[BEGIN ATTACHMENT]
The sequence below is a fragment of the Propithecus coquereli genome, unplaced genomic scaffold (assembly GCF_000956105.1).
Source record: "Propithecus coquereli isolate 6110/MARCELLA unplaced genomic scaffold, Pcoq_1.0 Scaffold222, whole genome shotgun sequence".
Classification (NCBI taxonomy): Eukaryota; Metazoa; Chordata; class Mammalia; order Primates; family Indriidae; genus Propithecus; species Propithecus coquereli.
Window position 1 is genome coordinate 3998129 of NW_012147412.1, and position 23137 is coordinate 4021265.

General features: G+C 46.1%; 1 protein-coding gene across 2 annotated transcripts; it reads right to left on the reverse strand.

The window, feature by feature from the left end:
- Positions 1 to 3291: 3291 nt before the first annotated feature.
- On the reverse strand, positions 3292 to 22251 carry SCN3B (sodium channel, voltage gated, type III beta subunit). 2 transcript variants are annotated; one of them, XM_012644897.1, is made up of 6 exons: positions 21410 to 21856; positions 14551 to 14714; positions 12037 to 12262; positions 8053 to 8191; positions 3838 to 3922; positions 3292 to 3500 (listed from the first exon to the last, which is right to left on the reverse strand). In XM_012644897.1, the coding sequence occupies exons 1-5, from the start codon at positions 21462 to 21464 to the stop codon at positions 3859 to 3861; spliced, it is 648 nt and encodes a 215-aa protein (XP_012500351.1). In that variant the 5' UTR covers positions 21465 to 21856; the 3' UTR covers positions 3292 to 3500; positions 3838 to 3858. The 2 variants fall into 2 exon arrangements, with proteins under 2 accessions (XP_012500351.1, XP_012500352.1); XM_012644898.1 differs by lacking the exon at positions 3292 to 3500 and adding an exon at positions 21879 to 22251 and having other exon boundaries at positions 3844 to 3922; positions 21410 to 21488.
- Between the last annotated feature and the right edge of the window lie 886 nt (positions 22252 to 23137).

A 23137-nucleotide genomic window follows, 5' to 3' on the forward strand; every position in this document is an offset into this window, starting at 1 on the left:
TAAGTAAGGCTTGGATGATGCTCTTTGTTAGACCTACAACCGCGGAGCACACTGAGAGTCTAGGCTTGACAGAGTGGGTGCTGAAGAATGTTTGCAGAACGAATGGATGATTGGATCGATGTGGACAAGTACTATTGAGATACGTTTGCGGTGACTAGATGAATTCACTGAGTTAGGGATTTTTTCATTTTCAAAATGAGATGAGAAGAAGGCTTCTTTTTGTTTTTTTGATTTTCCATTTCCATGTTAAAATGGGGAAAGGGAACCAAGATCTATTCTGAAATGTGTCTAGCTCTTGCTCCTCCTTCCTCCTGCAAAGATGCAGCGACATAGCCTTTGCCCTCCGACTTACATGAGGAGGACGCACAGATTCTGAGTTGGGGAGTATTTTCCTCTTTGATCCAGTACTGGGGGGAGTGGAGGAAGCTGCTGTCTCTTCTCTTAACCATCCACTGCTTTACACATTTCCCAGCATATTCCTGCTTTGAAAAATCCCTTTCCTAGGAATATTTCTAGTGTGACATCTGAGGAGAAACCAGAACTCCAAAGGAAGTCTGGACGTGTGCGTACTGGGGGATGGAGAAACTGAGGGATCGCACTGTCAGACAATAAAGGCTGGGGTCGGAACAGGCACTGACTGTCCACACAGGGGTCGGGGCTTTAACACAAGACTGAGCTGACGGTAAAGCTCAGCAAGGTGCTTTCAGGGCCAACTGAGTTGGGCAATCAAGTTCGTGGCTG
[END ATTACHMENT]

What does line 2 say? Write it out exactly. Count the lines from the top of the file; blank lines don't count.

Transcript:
Source record: "Propithecus coquereli isolate 6110/MARCELLA unplaced genomic scaffold, Pcoq_1.0 Scaffold222, whole genome shotgun sequence".